Many philosophers think that, if your “day self” and “night self” are physically, psychologically, and narratively continuous with each other, then they are the same unit of moral concern. But I argue that your day self and night self can share all of these relations and still be different units of moral concern, on the grounds that they can share all of these relations and still be in the circumstances of justice. I then argue that this conception of the scope (...) of morality has revisionary, but ultimately plausible, implications for the morality of self-binding. For example, it implies that your day self and night self have a prima facie duty not to coerce or physically restrain each other in order to get what they want. But it also implies that they are morally permitted to coerce and physically restrain each other much more often, and with respect to many more issues, than, say, you and your friend are. (shrink)
Argues against the rationality of self-concern. Non-instrumental interest in my own well-being is not justified by the fact that it is mine. This follows from the metaphysics of first-person thought, as thought about the object of immediate knowledge. The argument leaves room for rational self-interest as a form of self-love that is justified, like love for others, by the fact of our shared humanity.
Lynne Baker's concept of a first-person perspective is not as clear and straightforward as it might seem at first glance. There is a discrepancy between her argumentation that we have first-person perspectives and some characteristics she takes first-person perspectives to have, namely, that the instances of this capacity necessarily persist through time and are indivisible and unduplicable. Moreover, these characteristics cause serious problems concerning personal identity.
According to conventionalist accounts of personal identity, persons are constituted in part by practices and attitudes of certain sorts of care. In this paper, we concentrate on the most well-developed and defended version of conventionalism currently on offer (namely, that proposed by David Braddon-Mitchell, Caroline West, and Kristie Miller) and discuss how the conventionalist appears forced either (1) to accept arbitrariness concerning from which perspective to judge one's survival or (2) to maintain egalitarianism at the cost of making “transfiguring” decisions (...) such as Pascal's Wager rationally intractable. We consider three ways the egalitarian conventionalist could make these choices tractable and show that each one comes at significant cost to the view. We end the paper by considering whether accepting arbitrariness would be a better move for the conventionalist and conclude that, even here, she runs the risk of transfiguring choices being rationally intractable. (shrink)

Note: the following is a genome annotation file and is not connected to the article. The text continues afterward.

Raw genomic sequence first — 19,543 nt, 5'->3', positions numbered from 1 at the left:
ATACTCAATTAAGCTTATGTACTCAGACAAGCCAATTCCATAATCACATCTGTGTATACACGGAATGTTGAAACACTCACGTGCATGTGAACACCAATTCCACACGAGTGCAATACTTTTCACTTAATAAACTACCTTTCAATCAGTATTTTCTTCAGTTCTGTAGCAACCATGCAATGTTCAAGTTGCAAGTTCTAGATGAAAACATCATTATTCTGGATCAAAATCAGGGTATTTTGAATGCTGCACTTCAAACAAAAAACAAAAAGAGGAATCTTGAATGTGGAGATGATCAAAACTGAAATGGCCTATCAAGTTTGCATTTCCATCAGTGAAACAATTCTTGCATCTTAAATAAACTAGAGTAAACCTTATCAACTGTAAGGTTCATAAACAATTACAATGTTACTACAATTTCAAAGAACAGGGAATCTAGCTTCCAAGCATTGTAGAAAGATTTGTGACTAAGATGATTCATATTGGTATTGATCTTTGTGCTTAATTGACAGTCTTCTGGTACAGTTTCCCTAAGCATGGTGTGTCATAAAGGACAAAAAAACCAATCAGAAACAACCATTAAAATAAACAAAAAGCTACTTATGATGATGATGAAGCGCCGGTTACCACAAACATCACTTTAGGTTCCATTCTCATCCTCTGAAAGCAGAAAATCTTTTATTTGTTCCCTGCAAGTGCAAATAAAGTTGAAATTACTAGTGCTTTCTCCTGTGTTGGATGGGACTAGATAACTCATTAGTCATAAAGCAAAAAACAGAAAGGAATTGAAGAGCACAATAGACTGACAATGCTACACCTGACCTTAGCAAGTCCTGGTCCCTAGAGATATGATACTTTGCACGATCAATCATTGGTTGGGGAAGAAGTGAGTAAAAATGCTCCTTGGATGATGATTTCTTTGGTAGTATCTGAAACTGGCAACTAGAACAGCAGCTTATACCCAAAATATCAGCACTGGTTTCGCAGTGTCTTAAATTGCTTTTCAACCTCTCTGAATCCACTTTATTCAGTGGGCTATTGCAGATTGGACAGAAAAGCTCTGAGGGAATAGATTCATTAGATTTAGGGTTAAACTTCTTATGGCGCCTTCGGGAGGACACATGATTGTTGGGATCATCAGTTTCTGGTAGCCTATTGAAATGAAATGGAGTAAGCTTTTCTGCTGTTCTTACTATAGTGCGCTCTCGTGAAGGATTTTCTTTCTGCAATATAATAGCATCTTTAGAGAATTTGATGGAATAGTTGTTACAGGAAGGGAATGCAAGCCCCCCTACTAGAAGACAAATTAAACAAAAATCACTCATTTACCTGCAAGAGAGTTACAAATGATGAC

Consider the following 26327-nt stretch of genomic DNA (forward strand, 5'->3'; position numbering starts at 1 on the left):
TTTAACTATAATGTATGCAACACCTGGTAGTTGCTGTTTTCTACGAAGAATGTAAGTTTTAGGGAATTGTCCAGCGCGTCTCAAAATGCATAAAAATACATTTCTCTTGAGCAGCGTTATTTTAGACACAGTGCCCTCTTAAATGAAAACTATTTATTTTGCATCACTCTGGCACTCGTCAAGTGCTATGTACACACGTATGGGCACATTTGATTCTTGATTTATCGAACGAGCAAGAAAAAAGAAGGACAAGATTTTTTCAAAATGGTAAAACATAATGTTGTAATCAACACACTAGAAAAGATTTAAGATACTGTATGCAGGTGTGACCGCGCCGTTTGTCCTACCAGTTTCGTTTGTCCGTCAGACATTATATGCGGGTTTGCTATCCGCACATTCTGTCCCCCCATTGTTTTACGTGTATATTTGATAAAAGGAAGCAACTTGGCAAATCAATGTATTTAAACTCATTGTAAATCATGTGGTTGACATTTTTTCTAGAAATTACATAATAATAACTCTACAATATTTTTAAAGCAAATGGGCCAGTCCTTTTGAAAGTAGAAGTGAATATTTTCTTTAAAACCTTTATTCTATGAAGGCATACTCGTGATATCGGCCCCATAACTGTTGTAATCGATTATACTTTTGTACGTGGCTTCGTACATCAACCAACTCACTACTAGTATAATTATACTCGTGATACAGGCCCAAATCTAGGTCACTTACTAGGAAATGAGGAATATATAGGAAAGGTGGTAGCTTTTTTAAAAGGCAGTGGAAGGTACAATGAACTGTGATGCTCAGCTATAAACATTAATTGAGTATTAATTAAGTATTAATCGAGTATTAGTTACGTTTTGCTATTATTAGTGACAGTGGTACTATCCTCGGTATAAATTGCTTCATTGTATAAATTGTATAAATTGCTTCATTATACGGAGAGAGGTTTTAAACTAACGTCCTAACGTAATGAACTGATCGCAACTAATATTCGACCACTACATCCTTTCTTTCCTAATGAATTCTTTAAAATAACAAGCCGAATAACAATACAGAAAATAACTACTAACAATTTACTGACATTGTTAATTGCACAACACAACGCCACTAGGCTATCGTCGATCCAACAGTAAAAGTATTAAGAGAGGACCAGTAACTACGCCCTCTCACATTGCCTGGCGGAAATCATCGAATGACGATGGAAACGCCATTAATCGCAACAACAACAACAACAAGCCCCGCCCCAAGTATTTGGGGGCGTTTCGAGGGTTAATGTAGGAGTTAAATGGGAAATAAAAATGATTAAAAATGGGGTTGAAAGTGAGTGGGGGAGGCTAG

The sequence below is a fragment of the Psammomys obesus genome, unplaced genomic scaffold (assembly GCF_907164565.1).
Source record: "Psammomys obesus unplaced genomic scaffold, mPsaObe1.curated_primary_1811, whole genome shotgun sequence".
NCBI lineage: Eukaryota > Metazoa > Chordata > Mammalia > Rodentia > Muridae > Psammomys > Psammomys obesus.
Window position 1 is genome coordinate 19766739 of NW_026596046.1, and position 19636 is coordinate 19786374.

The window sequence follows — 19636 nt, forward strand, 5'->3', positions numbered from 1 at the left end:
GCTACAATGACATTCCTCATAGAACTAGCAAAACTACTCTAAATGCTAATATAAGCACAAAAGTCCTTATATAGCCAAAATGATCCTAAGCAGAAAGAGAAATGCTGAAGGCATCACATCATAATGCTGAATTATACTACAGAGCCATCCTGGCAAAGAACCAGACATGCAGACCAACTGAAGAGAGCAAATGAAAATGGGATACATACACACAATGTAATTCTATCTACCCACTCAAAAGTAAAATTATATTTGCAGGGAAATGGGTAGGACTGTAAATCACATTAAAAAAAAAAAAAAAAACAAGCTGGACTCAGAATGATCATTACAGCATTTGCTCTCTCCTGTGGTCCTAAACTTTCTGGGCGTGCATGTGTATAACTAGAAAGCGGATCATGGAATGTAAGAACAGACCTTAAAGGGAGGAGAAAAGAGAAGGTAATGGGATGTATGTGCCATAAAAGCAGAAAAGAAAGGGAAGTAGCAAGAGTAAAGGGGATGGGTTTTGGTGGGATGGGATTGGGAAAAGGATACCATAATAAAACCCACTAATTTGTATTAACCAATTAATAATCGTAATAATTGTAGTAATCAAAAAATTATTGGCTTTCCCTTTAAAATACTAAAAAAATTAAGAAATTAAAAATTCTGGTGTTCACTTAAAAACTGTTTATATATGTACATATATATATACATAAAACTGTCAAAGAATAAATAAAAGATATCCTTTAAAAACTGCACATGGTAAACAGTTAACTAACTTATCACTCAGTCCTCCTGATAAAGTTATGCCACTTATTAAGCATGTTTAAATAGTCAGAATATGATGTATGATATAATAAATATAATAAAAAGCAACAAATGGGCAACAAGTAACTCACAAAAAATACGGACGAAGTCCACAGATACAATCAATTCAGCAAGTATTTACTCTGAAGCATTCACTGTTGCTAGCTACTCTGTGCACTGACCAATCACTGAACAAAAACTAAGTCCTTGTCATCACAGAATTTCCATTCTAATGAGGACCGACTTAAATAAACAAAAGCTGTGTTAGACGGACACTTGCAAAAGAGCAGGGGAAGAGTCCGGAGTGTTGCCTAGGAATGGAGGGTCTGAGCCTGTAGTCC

H. Jay Dinshah, the father of the modern vegan movement in America and founder of American Vegan Society, eloquently explains ethical reasons for veganism. His daughter Anne updates and edits his pioneering writings. Over forty vegan luminaries tell how they were influenced and inspired by Jay. Together they encourage readers to explore ways to promote positive action in the world towards veganism through “dynamic harmlessness.”.
Most theists believe that they will survive death. Indeed, they believe that any given person will survive death and persist into an afterlife while remaining the very same person. In light of this belief, one might ask: how—or, in virtue of what—do people survive death? Perhaps the most natural way to answer this question is by appealing to some general account of personal identity through time. That way one can say that people persist through the time of their death in (...) the same way that people persist through time in general. Then the obvious question is: how—or, in virtue of what—do people persist through time in general? Many different answers to this question have been proposed. Some philosophers think that personal identity through time consists in something, such as psychological or biological continuity. They think that there are informative necessary and sufficient conditions—i.e., criteria—for personal identity through time. These philosophers are criterialists. Other philosophers are anti-criterialists. Anti-criterialists believe that people persist through time, but they deny that there are any informative criteria for personal identity through time. In this paper I develop a challenge to anti-criterialism. I begin by spelling out the commitments of anti-criterialism. Then I argue that there are good reasons for anyone to reject anti-criterialism. And then I argue that theists have special reasons to reject anti-criterialism (This is particularly important and noteworthy because a substantial portion of those who defend anti-criterialism are theists. Examples include [but may not be limited to] Trenton Merricks, Richard Swinburne, Joseph Butler, and Thomas Reid). I conclude that there is an informative criterion for personal identity through time and death, even if we haven’t heard of it yet. (shrink)